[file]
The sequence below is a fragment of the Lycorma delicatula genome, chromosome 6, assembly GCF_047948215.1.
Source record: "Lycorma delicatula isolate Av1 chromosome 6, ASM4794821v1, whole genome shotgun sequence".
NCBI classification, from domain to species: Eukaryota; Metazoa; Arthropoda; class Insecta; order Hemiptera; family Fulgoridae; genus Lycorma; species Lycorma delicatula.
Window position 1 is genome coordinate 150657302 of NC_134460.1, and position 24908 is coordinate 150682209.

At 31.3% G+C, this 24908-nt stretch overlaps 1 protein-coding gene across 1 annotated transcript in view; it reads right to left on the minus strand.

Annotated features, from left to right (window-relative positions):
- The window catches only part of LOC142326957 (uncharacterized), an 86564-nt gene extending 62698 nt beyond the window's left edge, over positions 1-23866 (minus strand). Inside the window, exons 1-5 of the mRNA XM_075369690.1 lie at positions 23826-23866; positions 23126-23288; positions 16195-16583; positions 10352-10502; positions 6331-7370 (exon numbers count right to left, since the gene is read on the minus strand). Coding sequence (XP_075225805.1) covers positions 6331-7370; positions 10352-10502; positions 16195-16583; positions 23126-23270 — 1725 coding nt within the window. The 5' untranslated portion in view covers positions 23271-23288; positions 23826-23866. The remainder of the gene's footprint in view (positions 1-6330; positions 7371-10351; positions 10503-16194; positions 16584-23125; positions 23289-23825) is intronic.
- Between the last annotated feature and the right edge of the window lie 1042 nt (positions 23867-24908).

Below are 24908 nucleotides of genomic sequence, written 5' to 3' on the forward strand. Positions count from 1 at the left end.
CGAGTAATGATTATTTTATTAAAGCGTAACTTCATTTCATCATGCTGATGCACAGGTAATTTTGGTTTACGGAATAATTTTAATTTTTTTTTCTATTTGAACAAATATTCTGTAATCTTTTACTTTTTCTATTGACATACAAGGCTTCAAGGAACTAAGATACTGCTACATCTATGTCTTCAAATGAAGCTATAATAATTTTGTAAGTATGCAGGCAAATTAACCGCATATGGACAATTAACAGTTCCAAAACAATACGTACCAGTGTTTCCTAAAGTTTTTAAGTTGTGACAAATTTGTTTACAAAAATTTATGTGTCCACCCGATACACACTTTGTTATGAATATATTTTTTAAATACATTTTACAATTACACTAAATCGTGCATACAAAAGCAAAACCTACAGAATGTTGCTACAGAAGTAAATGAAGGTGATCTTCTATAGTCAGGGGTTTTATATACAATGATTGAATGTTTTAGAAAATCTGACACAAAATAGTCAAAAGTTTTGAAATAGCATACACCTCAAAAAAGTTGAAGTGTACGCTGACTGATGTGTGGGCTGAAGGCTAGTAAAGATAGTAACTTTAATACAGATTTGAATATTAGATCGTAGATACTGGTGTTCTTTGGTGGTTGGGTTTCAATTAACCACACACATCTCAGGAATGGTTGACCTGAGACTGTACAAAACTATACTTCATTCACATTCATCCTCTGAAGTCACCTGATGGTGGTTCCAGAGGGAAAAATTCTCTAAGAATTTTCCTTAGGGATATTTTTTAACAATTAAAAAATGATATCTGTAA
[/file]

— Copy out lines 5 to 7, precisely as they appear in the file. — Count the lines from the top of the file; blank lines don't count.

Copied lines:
At 31.3% G+C, this 24908-nt stretch overlaps 1 protein-coding gene across 1 annotated transcript in view; it reads right to left on the minus strand.

Annotated features, from left to right (window-relative positions):
- The window catches only part of LOC142326957 (uncharacterized), an 86564-nt gene extending 62698 nt beyond the window's left edge, over positions 1-23866 (minus strand). Inside the window, exons 1-5 of the mRNA XM_075369690.1 lie at positions 23826-23866; positions 23126-23288; positions 16195-16583; positions 10352-10502; positions 6331-7370 (exon numbers count right to left, since the gene is read on the minus strand). Coding sequence (XP_075225805.1) covers positions 6331-7370; positions 10352-10502; positions 16195-16583; positions 23126-23270 — 1725 coding nt within the window. The 5' untranslated portion in view covers positions 23271-23288; positions 23826-23866. The remainder of the gene's footprint in view (positions 1-6330; positions 7371-10351; positions 10503-16194; positions 16584-23125; positions 23289-23825) is intronic.